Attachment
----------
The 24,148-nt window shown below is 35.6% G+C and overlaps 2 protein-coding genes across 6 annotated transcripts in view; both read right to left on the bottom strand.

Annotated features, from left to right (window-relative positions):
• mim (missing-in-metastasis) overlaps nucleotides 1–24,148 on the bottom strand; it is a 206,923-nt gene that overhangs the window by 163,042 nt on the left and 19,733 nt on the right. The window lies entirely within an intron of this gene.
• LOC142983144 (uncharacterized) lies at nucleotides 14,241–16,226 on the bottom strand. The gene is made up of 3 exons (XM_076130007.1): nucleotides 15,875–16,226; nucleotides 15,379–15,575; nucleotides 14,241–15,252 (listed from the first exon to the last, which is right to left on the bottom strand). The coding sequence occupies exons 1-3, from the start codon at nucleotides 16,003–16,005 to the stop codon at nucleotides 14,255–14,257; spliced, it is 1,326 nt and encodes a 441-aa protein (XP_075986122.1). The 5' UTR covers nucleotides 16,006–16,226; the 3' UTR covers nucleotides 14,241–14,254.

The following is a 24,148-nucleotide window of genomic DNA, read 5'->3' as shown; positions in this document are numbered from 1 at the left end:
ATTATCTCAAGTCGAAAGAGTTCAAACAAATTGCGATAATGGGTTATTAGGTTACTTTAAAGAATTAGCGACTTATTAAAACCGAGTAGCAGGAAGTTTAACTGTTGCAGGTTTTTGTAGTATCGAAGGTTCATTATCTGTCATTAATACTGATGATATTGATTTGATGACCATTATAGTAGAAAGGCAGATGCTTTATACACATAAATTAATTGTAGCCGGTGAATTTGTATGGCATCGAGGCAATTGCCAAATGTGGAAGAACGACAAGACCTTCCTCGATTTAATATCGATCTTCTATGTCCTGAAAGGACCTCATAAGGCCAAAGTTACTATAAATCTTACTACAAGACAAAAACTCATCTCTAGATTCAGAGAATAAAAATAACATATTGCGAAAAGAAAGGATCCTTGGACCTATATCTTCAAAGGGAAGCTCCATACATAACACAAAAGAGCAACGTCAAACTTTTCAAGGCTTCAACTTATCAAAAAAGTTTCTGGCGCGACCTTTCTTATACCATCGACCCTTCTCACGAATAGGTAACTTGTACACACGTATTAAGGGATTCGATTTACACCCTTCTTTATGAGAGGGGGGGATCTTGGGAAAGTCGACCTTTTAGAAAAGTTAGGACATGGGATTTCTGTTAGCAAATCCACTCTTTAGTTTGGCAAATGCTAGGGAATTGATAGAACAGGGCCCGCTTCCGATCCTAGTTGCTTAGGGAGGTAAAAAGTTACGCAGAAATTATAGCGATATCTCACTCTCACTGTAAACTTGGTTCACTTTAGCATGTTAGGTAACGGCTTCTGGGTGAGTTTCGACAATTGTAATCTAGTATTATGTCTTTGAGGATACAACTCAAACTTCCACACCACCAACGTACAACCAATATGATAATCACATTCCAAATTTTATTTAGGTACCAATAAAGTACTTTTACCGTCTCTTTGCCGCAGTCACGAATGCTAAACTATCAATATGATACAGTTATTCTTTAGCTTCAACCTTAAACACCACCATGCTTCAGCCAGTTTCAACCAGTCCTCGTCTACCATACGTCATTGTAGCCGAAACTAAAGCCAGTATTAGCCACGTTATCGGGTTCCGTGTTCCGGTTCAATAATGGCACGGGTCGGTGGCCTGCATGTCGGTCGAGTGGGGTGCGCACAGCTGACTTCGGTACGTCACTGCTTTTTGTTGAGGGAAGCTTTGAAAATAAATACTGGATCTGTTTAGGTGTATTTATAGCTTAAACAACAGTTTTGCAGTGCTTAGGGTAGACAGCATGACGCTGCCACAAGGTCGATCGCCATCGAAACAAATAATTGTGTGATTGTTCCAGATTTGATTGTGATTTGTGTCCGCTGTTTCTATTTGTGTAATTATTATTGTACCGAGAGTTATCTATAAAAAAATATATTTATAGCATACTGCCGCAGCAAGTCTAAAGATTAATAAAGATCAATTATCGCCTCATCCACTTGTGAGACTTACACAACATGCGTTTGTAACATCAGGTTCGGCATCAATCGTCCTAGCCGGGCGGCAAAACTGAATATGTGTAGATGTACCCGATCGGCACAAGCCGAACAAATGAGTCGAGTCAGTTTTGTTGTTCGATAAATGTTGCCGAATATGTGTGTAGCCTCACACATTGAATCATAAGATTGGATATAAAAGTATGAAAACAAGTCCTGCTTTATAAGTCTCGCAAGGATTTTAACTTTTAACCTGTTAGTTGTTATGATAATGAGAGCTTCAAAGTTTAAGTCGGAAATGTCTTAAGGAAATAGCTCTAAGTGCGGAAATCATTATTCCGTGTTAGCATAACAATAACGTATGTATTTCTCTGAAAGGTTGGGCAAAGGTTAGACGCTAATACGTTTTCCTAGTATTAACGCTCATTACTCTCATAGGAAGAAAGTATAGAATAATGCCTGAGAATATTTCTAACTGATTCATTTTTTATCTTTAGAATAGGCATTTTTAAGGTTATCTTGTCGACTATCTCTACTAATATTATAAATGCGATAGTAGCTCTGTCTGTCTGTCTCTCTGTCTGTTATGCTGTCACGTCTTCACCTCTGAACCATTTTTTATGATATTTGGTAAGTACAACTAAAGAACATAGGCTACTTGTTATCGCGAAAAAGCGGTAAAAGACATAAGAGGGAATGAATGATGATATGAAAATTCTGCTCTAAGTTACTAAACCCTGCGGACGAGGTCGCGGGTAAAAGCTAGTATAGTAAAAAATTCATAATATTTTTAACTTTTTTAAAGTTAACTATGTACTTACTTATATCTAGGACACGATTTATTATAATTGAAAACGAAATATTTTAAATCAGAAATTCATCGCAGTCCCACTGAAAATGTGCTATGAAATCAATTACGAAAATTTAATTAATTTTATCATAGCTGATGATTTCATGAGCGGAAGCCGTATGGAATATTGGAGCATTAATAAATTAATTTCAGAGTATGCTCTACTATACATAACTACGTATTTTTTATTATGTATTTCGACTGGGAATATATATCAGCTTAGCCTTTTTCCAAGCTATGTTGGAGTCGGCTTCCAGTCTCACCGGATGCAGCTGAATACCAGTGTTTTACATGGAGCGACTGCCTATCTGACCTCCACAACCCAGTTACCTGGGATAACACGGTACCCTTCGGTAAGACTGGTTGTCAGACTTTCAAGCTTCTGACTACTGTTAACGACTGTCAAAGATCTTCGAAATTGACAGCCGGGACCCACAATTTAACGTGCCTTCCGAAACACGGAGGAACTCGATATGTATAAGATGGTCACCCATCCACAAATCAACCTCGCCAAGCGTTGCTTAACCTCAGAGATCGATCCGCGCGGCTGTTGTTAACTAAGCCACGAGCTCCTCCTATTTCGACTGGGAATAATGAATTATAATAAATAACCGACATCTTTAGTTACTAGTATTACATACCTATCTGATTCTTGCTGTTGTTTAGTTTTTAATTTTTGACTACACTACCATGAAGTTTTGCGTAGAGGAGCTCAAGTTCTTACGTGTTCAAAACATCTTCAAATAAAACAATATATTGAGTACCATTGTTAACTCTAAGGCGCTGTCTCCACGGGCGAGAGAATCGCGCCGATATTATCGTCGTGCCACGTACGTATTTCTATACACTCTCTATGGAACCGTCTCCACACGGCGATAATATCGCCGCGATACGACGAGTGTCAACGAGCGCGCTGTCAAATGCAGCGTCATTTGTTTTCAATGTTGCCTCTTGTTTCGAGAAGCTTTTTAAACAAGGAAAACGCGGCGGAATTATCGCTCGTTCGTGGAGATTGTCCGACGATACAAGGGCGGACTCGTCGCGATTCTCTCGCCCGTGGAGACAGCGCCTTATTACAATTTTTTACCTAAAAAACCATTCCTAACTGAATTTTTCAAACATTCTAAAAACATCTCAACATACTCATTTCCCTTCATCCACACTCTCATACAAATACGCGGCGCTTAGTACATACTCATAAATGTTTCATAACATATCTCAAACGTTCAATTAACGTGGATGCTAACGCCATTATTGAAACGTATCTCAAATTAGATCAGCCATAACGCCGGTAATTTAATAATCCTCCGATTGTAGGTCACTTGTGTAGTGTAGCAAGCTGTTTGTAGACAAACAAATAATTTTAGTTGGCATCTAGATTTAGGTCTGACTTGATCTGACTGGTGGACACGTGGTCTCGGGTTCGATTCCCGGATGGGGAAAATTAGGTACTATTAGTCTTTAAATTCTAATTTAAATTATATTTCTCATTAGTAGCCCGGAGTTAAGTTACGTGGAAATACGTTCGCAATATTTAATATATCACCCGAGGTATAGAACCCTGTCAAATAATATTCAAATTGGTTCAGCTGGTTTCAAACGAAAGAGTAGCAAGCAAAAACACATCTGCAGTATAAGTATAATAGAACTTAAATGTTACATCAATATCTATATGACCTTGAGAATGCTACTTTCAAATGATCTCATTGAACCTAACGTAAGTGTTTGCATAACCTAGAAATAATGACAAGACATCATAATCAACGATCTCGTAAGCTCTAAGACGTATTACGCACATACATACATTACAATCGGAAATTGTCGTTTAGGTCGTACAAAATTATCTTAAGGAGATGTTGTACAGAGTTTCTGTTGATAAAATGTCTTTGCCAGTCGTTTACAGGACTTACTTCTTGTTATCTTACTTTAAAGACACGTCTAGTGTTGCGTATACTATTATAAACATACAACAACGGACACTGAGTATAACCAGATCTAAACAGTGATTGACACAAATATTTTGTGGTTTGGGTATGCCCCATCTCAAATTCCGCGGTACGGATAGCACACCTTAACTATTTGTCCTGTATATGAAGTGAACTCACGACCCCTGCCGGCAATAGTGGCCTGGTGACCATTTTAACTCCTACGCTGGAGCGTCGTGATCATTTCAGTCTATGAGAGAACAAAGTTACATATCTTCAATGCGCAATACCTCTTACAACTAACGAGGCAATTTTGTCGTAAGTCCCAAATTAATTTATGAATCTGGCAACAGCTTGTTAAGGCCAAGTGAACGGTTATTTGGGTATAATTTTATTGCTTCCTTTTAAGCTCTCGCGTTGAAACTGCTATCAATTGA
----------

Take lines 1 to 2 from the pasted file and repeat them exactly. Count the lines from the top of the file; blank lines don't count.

The 24,148-nt window shown below is 35.6% G+C and overlaps 2 protein-coding genes across 6 annotated transcripts in view; both read right to left on the bottom strand.

Annotated features, from left to right (window-relative positions):